Editor's note: Jane Seymour is an artist and actress, best known for her TV role as "Dr. Quinn Medicine Woman" and for playing the "Bond girl" Solitaire in the film "Live and Let Die" (1973). She recently developed a line of jewelry for Kay Jewelers based on her "Open Heart" philosophy and paintings. For more on her philosophy, visit the online community at http://www.keepanopenheart.com/.
Malibu, California (CNN) -- Many people are struggling just to provide the basics these days. The big question is, how do you find joy and fulfillment during lean holiday times like these?
For the answer, I look back upon the philosophy by which my mother, Mieke Frankenberg, led her life, through both its brightest and darkest hours. Her philosophy originated during World War II through her experiences as a prisoner of war in a Japanese concentration camp in Indonesia. She had lived in that country with an abusive husband, whom she left before the war broke out and the Japanese captured her.
Through the bleakest times, she reached out to her fellow prisoners to provide them with comfort and care. The lack of medical supplies meant care wasn't much more than holding someone's hand or sharing some of her starvation rations. While not a nurse, she gave of herself and drew a sustaining love in return.
Returning to England after the war, my mother remarried and started a family, which grew to include me and my two sisters. With the camp behind her, my mother's philosophy remained to always keep an open heart. She volunteered with the Red Cross and regularly provided emotional support for friends. She found that when love flows with no boundaries from an open heart, love also finds its way back in. She gave and gave, and received love in return.
This "open heart" philosophy has sustained me, as well, through the most difficult of times, including a painful divorce about 20 years ago that left me near penniless. At that point in my life, I attended a fundraiser for ChildHelp USA. I donated some of the last money I had, and in return, I secured a session where an artist drew a picture of my two children at the time. At that sitting, the artist saw potential in some finger paintings I'd made for my children and offered to give me free painting lessons.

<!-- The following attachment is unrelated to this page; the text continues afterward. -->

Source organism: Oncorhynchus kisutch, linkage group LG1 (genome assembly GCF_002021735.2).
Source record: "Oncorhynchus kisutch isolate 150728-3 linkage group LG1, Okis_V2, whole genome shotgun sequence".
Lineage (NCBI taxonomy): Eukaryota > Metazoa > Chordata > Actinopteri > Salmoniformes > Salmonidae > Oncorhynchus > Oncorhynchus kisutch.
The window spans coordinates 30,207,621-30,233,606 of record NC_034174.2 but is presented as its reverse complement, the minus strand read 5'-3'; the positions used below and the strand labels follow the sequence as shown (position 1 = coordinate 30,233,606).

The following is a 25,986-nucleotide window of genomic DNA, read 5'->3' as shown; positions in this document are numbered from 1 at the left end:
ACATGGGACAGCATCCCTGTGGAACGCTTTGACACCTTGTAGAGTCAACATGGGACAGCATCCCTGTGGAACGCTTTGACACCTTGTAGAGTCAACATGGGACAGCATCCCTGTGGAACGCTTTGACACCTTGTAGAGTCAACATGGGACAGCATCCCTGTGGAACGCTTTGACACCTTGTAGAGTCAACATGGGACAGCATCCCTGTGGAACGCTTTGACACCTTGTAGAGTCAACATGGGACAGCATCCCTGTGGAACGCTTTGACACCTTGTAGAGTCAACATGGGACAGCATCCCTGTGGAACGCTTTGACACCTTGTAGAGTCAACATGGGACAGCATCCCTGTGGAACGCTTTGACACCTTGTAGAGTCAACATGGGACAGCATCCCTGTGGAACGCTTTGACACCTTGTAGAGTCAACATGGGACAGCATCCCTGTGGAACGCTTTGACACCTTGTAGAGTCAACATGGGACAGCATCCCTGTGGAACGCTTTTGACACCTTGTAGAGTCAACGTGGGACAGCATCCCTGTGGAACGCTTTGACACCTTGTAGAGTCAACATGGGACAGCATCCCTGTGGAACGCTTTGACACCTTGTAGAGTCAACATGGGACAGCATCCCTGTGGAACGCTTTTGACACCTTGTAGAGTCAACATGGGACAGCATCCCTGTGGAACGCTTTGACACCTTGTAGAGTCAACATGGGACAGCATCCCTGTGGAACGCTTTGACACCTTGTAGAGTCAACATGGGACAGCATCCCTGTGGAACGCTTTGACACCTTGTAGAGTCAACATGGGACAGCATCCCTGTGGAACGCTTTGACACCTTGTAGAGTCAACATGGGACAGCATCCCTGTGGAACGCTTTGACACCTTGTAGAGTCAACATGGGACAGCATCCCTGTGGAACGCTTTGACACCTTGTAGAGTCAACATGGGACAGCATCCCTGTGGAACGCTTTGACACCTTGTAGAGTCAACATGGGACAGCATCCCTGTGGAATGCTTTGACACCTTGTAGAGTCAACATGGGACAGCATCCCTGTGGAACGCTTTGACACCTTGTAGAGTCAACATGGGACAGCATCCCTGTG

As I started painting, I discovered my emotional outlet. I began creating images of hearts that were always open, never closed. These hearts may have appeared unfinished in a way. But they brought me back to the lessons of my mother, a reminder to live as she lived -- openhearted.
Soon, I changed from a frantic, terrified and angry person into someone who was able to let go of the past. I began to let other people into my life and to give back emotionally. Around that same time, I landed the TV role of "Dr. Quinn, Medicine Woman" and was back on my feet. I now embody my mother's belief that only when you can love yourself and keep your heart open can you best give and receive love.
My family continues my mother's tradition at Christmas, when we open our home to relatives, neighbors, my six children and even their friends -- extending our family to include those unable to head home for the holidays. Some years, there are as many as 50 people at the dinner table.
Living with an open heart can be a path to rewarding holidays for many people this year, even if budgets tighten and troubles mount. The holiday table may be less bountiful. There may be fewer presents under the tree. But an open heart can bring a wealth of love, hope and inspiration. You might think these are shaping up to be your gloomiest holidays ever. But remember, as my mother taught me, someone is always worse off than you.
Find a way to give, even if you're in need yourself. Find the place where you can provide comfort, care or love. Volunteer at a food bank or a shelter. Reach out to elderly neighbors to find out how you might make their lives a little easier.
By opening your heart to others, good things will come to you, too. With that approach, I hope you'll find that 2009 could become the most fulfilling of holiday seasons.
The opinions expressed in this commentary are solely those of Jane Seymour.